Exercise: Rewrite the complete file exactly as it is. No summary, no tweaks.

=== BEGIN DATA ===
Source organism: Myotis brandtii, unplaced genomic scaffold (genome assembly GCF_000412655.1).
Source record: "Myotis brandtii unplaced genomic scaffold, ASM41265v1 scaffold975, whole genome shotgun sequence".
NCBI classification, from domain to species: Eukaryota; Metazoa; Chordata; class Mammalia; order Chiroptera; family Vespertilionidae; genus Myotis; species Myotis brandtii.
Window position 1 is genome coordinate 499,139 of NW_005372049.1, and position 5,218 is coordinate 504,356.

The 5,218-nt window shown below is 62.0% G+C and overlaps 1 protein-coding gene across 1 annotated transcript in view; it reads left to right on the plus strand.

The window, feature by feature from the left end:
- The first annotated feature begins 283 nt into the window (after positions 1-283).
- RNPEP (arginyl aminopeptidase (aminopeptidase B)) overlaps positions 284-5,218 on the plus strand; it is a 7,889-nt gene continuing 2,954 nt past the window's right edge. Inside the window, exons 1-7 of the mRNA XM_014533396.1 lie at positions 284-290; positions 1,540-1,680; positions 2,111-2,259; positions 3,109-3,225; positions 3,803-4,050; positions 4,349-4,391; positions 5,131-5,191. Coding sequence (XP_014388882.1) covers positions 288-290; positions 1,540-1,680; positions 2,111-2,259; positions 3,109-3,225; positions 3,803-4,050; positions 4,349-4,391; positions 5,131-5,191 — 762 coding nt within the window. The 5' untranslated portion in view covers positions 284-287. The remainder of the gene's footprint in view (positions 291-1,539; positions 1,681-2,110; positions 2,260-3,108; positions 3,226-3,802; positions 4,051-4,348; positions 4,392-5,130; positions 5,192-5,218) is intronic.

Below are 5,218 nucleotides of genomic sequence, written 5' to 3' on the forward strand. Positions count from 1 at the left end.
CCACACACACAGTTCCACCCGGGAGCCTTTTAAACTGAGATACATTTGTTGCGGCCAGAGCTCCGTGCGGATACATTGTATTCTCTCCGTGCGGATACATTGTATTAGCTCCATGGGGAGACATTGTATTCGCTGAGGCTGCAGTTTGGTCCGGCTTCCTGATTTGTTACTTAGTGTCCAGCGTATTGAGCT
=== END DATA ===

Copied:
Source organism: Myotis brandtii, unplaced genomic scaffold (genome assembly GCF_000412655.1).
Source record: "Myotis brandtii unplaced genomic scaffold, ASM41265v1 scaffold975, whole genome shotgun sequence".
NCBI classification, from domain to species: Eukaryota; Metazoa; Chordata; class Mammalia; order Chiroptera; family Vespertilionidae; genus Myotis; species Myotis brandtii.
Window position 1 is genome coordinate 499,139 of NW_005372049.1, and position 5,218 is coordinate 504,356.

The 5,218-nt window shown below is 62.0% G+C and overlaps 1 protein-coding gene across 1 annotated transcript in view; it reads left to right on the plus strand.

The window, feature by feature from the left end:
- The first annotated feature begins 283 nt into the window (after positions 1-283).
- RNPEP (arginyl aminopeptidase (aminopeptidase B)) overlaps positions 284-5,218 on the plus strand; it is a 7,889-nt gene continuing 2,954 nt past the window's right edge. Inside the window, exons 1-7 of the mRNA XM_014533396.1 lie at positions 284-290; positions 1,540-1,680; positions 2,111-2,259; positions 3,109-3,225; positions 3,803-4,050; positions 4,349-4,391; positions 5,131-5,191. Coding sequence (XP_014388882.1) covers positions 288-290; positions 1,540-1,680; positions 2,111-2,259; positions 3,109-3,225; positions 3,803-4,050; positions 4,349-4,391; positions 5,131-5,191 — 762 coding nt within the window. The 5' untranslated portion in view covers positions 284-287. The remainder of the gene's footprint in view (positions 291-1,539; positions 1,681-2,110; positions 2,260-3,108; positions 3,226-3,802; positions 4,051-4,348; positions 4,392-5,130; positions 5,192-5,218) is intronic.

Below are 5,218 nucleotides of genomic sequence, written 5' to 3' on the forward strand. Positions count from 1 at the left end.
CCACACACACAGTTCCACCCGGGAGCCTTTTAAACTGAGATACATTTGTTGCGGCCAGAGCTCCGTGCGGATACATTGTATTCTCTCCGTGCGGATACATTGTATTAGCTCCATGGGGAGACATTGTATTCGCTGAGGCTGCAGTTTGGTCCGGCTTCCTGATTTGTTACTTAGTGTCCAGCGTATTGAGCT